Greek membership on the rise

Greek-letter life at GW is not just expanding; it’s exploding.

Participation in Greek-letter organizations on campus has increased nearly 70 percent over the past five years, from 12.5 percent of the undergraduate population in 2003 to 21.2 percent this fall.

Both administrators and students attribute the growth to a positive feedback cycle, in which more and more people join fraternities and sororities because they know students who have had a good experience with Greek-letter life.

“The more people who are involved and have a good experience with Greek life the more it becomes contagious,” said Dean Harwood, director of Greek Life.

Harwood said he sees the growth as a response to the changing nature of University students. The student population is now more interested in the benefits of Greek-letter life than students 10 years ago, he said.

“If it’s popular, it generates enthusiasm,” said Robert Chernak, senior vice president for Student and Academic Support Services.

Senior Amanda Gancayco, vice president of marketing and public relations for the Panhellenic Association, attributed the expansion to a blurring of lines between Greek-letter life and the GW community.

“People on campus are seeing how active Greek members are in not only the Greek community, but the entire GW community as well,” she said. “I think the University’s Greek Life staff and the students in Greek life have worked together to help facilitate the growth of our community.”

The increase in growth can also be partly attributed to the 2003 addition of Townhouse Row on 23rd Street, Harwood said. Soon after its construction, the Inter-Fraternity Council and the Panhellenic Association began adding new chapters.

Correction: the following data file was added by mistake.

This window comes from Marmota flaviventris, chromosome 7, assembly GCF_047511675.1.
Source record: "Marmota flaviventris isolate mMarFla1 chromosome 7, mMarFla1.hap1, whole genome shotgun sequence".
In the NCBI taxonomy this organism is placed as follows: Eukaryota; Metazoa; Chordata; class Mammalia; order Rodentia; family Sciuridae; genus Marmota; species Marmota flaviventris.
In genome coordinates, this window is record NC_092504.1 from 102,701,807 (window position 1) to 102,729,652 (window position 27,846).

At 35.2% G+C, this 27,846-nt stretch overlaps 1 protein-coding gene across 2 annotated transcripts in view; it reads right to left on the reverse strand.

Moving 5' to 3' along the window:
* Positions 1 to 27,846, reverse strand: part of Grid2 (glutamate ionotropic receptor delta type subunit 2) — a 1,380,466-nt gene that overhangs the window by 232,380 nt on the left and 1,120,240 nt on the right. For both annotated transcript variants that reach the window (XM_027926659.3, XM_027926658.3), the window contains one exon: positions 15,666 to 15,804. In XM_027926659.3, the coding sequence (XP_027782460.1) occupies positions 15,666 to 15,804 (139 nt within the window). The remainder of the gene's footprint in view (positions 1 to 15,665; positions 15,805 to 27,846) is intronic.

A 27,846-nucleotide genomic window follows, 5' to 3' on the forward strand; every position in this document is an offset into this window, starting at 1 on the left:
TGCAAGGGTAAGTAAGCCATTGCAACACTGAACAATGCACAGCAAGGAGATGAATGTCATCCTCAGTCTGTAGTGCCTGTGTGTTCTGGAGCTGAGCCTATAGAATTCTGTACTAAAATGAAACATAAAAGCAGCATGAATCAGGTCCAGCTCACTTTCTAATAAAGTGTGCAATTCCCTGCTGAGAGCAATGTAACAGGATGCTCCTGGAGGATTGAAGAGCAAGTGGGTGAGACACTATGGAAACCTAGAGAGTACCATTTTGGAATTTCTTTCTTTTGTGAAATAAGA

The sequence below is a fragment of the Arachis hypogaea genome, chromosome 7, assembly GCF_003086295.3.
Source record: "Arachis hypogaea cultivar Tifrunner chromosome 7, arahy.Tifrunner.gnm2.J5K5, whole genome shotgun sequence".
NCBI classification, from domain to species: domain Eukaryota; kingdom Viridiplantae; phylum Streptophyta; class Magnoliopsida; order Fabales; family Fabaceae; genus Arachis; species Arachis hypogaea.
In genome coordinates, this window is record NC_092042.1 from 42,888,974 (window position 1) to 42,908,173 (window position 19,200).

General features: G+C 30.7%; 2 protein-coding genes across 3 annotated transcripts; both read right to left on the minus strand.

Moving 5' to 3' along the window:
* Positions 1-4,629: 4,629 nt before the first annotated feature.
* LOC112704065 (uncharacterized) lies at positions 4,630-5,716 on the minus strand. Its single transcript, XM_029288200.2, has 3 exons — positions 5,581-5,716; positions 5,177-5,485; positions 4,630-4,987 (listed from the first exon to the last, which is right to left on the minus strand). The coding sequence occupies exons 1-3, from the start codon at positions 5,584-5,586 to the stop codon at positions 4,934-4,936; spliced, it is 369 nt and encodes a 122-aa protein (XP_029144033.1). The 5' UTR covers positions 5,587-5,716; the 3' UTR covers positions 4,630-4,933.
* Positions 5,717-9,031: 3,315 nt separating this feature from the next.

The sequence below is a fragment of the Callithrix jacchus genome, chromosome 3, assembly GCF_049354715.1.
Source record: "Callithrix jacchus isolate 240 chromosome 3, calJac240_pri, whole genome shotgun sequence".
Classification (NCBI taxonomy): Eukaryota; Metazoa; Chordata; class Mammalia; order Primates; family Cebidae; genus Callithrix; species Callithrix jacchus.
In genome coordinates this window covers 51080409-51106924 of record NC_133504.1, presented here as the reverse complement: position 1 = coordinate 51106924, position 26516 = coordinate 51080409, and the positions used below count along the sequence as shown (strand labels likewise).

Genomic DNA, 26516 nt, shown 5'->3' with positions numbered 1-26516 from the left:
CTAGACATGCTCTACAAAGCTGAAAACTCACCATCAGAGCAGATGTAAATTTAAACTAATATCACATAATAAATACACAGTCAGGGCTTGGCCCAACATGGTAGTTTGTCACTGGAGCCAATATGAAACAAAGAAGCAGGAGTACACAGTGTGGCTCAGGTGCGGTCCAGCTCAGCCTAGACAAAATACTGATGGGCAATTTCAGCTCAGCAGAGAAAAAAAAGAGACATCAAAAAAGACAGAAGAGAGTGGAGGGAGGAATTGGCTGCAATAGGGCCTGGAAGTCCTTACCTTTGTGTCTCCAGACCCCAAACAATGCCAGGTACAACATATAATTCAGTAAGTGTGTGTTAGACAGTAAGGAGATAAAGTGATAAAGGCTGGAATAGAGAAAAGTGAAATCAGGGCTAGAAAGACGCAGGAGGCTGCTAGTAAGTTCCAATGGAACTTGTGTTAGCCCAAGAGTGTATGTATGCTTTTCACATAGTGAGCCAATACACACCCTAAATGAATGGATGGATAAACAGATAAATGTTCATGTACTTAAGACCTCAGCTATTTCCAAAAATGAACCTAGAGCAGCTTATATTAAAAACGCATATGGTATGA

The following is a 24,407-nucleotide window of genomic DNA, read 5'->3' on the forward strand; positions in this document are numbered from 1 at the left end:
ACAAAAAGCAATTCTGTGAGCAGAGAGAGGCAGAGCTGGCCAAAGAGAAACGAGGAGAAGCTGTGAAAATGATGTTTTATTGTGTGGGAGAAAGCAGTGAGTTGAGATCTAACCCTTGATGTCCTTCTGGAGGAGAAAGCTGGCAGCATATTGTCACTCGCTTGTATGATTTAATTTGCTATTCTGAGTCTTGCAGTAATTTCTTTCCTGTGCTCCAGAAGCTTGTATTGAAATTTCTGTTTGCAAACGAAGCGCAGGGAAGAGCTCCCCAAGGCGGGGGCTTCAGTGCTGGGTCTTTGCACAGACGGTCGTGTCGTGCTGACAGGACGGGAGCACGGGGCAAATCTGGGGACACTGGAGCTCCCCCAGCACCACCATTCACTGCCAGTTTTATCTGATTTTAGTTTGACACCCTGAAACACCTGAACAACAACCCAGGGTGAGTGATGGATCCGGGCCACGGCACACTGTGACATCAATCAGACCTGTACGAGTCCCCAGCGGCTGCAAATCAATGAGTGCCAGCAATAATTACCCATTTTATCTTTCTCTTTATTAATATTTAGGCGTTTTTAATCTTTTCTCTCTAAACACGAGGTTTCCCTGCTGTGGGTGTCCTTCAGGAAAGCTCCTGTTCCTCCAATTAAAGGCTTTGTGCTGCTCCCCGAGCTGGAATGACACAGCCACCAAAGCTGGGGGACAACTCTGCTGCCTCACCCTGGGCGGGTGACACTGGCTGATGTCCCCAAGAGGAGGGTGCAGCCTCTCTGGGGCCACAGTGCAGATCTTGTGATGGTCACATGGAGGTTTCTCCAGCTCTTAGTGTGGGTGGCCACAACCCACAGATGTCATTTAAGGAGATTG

The Sigma Chi fraternity and Pi Beta Phi sorority came to GW in 2006, followed by Zeta Beta Phi fraternity the following year and Kappa Alpha Order fraternity last January. This fall, chapters of the Chi Omega sorority and the Delta Tau Delta fraternity were added to the list of Greek-letter organizations on campus.

As of this fall, about 21 percent of undergraduate men and 22 percent of undergraduate women are participants in Greek-letter life. After the organizations recruit new members from spring recruitment, these numbers are expected to increase again.

Plans for expansion in the near future include the possible addition of a new multicultural fraternity or sorority.

Chernak said GW would be receptive to further expansion “as long as there’s demand.”

“We’ve never imposed our institutional will on the Greek community,” he said. “We’re really just receivers of recommendations.”

One of the main problems facing this expansion is the limitation of space on campus for new organizations.

Townhouse Row and chapter houses provide a majority of housing for members, but as more chapters are added the University will be faced with the difficulty of finding more space for them, Harwood said.

To combat the expanding housing needs of Greek-letter life, the University assigned all of International House for their use. Last year, only three floors were devoted to Greek-letter members, but now fraternity and sorority members live on all nine floors.

Harwood said the popularity of chapters has little to do with the choice to place them in housing.

He said, “The chapters that continually live up to their values and standards are given housing.”

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